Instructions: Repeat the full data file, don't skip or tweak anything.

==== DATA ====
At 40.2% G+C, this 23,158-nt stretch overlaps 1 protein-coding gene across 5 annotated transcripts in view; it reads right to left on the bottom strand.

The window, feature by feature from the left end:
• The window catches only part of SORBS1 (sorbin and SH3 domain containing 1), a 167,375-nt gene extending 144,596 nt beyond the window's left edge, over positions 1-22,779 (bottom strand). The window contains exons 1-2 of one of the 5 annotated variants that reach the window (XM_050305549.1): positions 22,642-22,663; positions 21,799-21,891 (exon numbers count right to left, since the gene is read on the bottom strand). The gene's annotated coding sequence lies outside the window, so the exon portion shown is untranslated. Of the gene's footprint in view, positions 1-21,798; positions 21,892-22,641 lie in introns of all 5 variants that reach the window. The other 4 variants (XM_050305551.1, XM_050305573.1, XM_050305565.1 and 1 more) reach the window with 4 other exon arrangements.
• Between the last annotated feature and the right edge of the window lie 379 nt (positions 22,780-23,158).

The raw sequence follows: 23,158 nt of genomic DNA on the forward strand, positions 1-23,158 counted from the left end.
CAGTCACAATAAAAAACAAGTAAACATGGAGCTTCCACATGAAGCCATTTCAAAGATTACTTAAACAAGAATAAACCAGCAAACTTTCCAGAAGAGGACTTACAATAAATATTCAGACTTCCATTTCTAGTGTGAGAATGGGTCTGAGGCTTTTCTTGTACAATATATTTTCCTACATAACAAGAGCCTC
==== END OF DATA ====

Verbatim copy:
At 40.2% G+C, this 23,158-nt stretch overlaps 1 protein-coding gene across 5 annotated transcripts in view; it reads right to left on the bottom strand.

The window, feature by feature from the left end:
• The window catches only part of SORBS1 (sorbin and SH3 domain containing 1), a 167,375-nt gene extending 144,596 nt beyond the window's left edge, over positions 1-22,779 (bottom strand). The window contains exons 1-2 of one of the 5 annotated variants that reach the window (XM_050305549.1): positions 22,642-22,663; positions 21,799-21,891 (exon numbers count right to left, since the gene is read on the bottom strand). The gene's annotated coding sequence lies outside the window, so the exon portion shown is untranslated. Of the gene's footprint in view, positions 1-21,798; positions 21,892-22,641 lie in introns of all 5 variants that reach the window. The other 4 variants (XM_050305551.1, XM_050305573.1, XM_050305565.1 and 1 more) reach the window with 4 other exon arrangements.
• Between the last annotated feature and the right edge of the window lie 379 nt (positions 22,780-23,158).

The raw sequence follows: 23,158 nt of genomic DNA on the forward strand, positions 1-23,158 counted from the left end.
CAGTCACAATAAAAAACAAGTAAACATGGAGCTTCCACATGAAGCCATTTCAAAGATTACTTAAACAAGAATAAACCAGCAAACTTTCCAGAAGAGGACTTACAATAAATATTCAGACTTCCATTTCTAGTGTGAGAATGGGTCTGAGGCTTTTCTTGTACAATATATTTTCCTACATAACAAGAGCCTC